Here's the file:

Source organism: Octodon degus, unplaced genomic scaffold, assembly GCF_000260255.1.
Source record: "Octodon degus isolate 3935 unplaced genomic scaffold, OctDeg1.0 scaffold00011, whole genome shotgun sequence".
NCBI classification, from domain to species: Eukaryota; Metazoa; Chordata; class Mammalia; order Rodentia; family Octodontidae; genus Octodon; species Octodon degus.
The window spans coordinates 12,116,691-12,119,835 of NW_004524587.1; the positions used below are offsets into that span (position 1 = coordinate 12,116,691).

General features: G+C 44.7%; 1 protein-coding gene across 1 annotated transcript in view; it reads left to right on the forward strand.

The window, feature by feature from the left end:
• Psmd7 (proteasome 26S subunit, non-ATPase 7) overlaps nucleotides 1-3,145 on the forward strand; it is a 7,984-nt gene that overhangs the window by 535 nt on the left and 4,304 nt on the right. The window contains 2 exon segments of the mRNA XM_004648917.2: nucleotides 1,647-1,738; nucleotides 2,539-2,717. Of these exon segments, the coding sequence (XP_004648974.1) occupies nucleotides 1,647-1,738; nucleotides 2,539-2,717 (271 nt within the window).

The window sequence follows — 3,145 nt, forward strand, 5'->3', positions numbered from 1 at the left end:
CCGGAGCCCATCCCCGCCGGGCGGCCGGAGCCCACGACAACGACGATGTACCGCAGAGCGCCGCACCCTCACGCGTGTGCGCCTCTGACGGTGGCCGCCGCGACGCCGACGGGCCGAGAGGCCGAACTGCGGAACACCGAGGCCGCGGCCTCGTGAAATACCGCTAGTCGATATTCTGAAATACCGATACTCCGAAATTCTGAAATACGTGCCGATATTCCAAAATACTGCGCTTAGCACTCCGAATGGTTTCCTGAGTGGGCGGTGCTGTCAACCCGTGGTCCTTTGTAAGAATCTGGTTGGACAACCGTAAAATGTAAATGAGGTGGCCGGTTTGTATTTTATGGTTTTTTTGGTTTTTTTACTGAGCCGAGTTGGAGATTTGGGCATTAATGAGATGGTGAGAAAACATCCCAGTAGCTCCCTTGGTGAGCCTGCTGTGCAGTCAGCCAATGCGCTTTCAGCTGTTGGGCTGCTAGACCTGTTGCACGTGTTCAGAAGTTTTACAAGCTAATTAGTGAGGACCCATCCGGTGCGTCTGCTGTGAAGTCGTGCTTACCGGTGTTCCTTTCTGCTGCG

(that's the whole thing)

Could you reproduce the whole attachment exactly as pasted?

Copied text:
Source organism: Octodon degus, unplaced genomic scaffold, assembly GCF_000260255.1.
Source record: "Octodon degus isolate 3935 unplaced genomic scaffold, OctDeg1.0 scaffold00011, whole genome shotgun sequence".
NCBI classification, from domain to species: Eukaryota; Metazoa; Chordata; class Mammalia; order Rodentia; family Octodontidae; genus Octodon; species Octodon degus.
The window spans coordinates 12,116,691-12,119,835 of NW_004524587.1; the positions used below are offsets into that span (position 1 = coordinate 12,116,691).

General features: G+C 44.7%; 1 protein-coding gene across 1 annotated transcript in view; it reads left to right on the forward strand.

The window, feature by feature from the left end:
• Psmd7 (proteasome 26S subunit, non-ATPase 7) overlaps nucleotides 1-3,145 on the forward strand; it is a 7,984-nt gene that overhangs the window by 535 nt on the left and 4,304 nt on the right. The window contains 2 exon segments of the mRNA XM_004648917.2: nucleotides 1,647-1,738; nucleotides 2,539-2,717. Of these exon segments, the coding sequence (XP_004648974.1) occupies nucleotides 1,647-1,738; nucleotides 2,539-2,717 (271 nt within the window).

The window sequence follows — 3,145 nt, forward strand, 5'->3', positions numbered from 1 at the left end:
CCGGAGCCCATCCCCGCCGGGCGGCCGGAGCCCACGACAACGACGATGTACCGCAGAGCGCCGCACCCTCACGCGTGTGCGCCTCTGACGGTGGCCGCCGCGACGCCGACGGGCCGAGAGGCCGAACTGCGGAACACCGAGGCCGCGGCCTCGTGAAATACCGCTAGTCGATATTCTGAAATACCGATACTCCGAAATTCTGAAATACGTGCCGATATTCCAAAATACTGCGCTTAGCACTCCGAATGGTTTCCTGAGTGGGCGGTGCTGTCAACCCGTGGTCCTTTGTAAGAATCTGGTTGGACAACCGTAAAATGTAAATGAGGTGGCCGGTTTGTATTTTATGGTTTTTTTGGTTTTTTTACTGAGCCGAGTTGGAGATTTGGGCATTAATGAGATGGTGAGAAAACATCCCAGTAGCTCCCTTGGTGAGCCTGCTGTGCAGTCAGCCAATGCGCTTTCAGCTGTTGGGCTGCTAGACCTGTTGCACGTGTTCAGAAGTTTTACAAGCTAATTAGTGAGGACCCATCCGGTGCGTCTGCTGTGAAGTCGTGCTTACCGGTGTTCCTTTCTGCTGCG